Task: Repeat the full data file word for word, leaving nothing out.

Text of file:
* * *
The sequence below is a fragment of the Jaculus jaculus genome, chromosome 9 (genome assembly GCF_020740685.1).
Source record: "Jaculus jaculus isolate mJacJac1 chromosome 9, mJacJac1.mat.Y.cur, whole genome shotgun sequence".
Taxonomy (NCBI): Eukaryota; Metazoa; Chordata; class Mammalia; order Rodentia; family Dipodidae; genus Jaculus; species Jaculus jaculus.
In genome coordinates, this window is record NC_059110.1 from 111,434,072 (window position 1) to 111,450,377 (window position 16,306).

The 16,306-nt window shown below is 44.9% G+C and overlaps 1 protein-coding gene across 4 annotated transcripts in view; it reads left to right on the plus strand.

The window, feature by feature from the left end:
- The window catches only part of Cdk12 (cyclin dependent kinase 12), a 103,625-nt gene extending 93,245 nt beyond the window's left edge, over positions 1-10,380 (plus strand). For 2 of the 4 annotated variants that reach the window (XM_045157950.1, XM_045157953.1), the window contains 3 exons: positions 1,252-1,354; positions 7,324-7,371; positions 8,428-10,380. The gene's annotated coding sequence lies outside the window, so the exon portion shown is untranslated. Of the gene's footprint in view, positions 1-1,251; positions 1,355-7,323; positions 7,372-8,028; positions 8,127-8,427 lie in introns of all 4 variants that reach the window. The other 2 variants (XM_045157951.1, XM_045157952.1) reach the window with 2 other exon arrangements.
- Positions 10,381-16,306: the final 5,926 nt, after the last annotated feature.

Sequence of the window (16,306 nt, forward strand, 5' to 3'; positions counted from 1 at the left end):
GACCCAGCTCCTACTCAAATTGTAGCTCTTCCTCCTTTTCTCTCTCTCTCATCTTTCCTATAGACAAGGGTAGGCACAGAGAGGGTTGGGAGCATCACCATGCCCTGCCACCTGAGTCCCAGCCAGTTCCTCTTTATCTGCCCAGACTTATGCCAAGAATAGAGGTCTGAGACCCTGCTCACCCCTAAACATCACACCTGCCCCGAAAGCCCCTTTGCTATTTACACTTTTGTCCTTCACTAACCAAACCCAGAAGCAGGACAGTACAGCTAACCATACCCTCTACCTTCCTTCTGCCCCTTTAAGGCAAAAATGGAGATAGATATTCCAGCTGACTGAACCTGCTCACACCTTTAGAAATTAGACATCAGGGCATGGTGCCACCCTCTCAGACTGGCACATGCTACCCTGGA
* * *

The sequence below is a fragment of the Jaculus jaculus genome, chromosome 9 (genome assembly GCF_020740685.1).
Source record: "Jaculus jaculus isolate mJacJac1 chromosome 9, mJacJac1.mat.Y.cur, whole genome shotgun sequence".
Taxonomy (NCBI): Eukaryota; Metazoa; Chordata; class Mammalia; order Rodentia; family Dipodidae; genus Jaculus; species Jaculus jaculus.
In genome coordinates, this window is record NC_059110.1 from 111,434,072 (window position 1) to 111,450,377 (window position 16,306).

The 16,306-nt window shown below is 44.9% G+C and overlaps 1 protein-coding gene across 4 annotated transcripts in view; it reads left to right on the plus strand.

The window, feature by feature from the left end:
- The window catches only part of Cdk12 (cyclin dependent kinase 12), a 103,625-nt gene extending 93,245 nt beyond the window's left edge, over positions 1-10,380 (plus strand). For 2 of the 4 annotated variants that reach the window (XM_045157950.1, XM_045157953.1), the window contains 3 exons: positions 1,252-1,354; positions 7,324-7,371; positions 8,428-10,380. The gene's annotated coding sequence lies outside the window, so the exon portion shown is untranslated. Of the gene's footprint in view, positions 1-1,251; positions 1,355-7,323; positions 7,372-8,028; positions 8,127-8,427 lie in introns of all 4 variants that reach the window. The other 2 variants (XM_045157951.1, XM_045157952.1) reach the window with 2 other exon arrangements.
- Positions 10,381-16,306: the final 5,926 nt, after the last annotated feature.

Sequence of the window (16,306 nt, forward strand, 5' to 3'; positions counted from 1 at the left end):
GACCCAGCTCCTACTCAAATTGTAGCTCTTCCTCCTTTTCTCTCTCTCTCATCTTTCCTATAGACAAGGGTAGGCACAGAGAGGGTTGGGAGCATCACCATGCCCTGCCACCTGAGTCCCAGCCAGTTCCTCTTTATCTGCCCAGACTTATGCCAAGAATAGAGGTCTGAGACCCTGCTCACCCCTAAACATCACACCTGCCCCGAAAGCCCCTTTGCTATTTACACTTTTGTCCTTCACTAACCAAACCCAGAAGCAGGACAGTACAGCTAACCATACCCTCTACCTTCCTTCTGCCCCTTTAAGGCAAAAATGGAGATAGATATTCCAGCTGACTGAACCTGCTCACACCTTTAGAAATTAGACATCAGGGCATGGTGCCACCCTCTCAGACTGGCACATGCTACCCTGGA